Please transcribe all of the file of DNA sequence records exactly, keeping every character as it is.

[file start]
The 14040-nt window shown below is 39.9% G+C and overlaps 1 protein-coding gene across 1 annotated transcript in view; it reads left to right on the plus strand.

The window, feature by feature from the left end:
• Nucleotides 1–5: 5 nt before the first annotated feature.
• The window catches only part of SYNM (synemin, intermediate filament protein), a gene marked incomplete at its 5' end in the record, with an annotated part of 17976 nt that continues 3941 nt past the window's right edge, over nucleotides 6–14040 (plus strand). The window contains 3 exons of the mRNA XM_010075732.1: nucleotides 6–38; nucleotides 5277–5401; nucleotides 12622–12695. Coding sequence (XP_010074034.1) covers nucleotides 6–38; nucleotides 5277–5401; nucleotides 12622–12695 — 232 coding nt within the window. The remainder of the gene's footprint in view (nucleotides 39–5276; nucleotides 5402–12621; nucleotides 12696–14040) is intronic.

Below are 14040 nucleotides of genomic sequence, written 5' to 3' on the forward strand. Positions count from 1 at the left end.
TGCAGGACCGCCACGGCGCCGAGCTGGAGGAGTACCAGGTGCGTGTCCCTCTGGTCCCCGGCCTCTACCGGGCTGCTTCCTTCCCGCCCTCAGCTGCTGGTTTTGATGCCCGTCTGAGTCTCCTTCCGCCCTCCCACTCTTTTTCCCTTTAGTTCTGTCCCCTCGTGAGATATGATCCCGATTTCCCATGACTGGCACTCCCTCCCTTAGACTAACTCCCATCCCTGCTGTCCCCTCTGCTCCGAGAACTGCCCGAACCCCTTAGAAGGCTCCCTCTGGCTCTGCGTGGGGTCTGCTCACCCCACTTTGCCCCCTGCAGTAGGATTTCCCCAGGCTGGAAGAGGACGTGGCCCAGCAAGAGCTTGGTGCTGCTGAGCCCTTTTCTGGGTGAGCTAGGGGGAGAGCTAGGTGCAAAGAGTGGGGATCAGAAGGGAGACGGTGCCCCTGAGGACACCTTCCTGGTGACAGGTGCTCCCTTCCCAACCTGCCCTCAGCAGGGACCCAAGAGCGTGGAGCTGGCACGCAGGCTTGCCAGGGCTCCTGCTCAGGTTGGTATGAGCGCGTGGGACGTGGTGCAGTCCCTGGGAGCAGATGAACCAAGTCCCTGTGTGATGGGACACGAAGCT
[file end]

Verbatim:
The 14040-nt window shown below is 39.9% G+C and overlaps 1 protein-coding gene across 1 annotated transcript in view; it reads left to right on the plus strand.

The window, feature by feature from the left end:
• Nucleotides 1–5: 5 nt before the first annotated feature.
• The window catches only part of SYNM (synemin, intermediate filament protein), a gene marked incomplete at its 5' end in the record, with an annotated part of 17976 nt that continues 3941 nt past the window's right edge, over nucleotides 6–14040 (plus strand). The window contains 3 exons of the mRNA XM_010075732.1: nucleotides 6–38; nucleotides 5277–5401; nucleotides 12622–12695. Coding sequence (XP_010074034.1) covers nucleotides 6–38; nucleotides 5277–5401; nucleotides 12622–12695 — 232 coding nt within the window. The remainder of the gene's footprint in view (nucleotides 39–5276; nucleotides 5402–12621; nucleotides 12696–14040) is intronic.

Below are 14040 nucleotides of genomic sequence, written 5' to 3' on the forward strand. Positions count from 1 at the left end.
TGCAGGACCGCCACGGCGCCGAGCTGGAGGAGTACCAGGTGCGTGTCCCTCTGGTCCCCGGCCTCTACCGGGCTGCTTCCTTCCCGCCCTCAGCTGCTGGTTTTGATGCCCGTCTGAGTCTCCTTCCGCCCTCCCACTCTTTTTCCCTTTAGTTCTGTCCCCTCGTGAGATATGATCCCGATTTCCCATGACTGGCACTCCCTCCCTTAGACTAACTCCCATCCCTGCTGTCCCCTCTGCTCCGAGAACTGCCCGAACCCCTTAGAAGGCTCCCTCTGGCTCTGCGTGGGGTCTGCTCACCCCACTTTGCCCCCTGCAGTAGGATTTCCCCAGGCTGGAAGAGGACGTGGCCCAGCAAGAGCTTGGTGCTGCTGAGCCCTTTTCTGGGTGAGCTAGGGGGAGAGCTAGGTGCAAAGAGTGGGGATCAGAAGGGAGACGGTGCCCCTGAGGACACCTTCCTGGTGACAGGTGCTCCCTTCCCAACCTGCCCTCAGCAGGGACCCAAGAGCGTGGAGCTGGCACGCAGGCTTGCCAGGGCTCCTGCTCAGGTTGGTATGAGCGCGTGGGACGTGGTGCAGTCCCTGGGAGCAGATGAACCAAGTCCCTGTGTGATGGGACACGAAGCT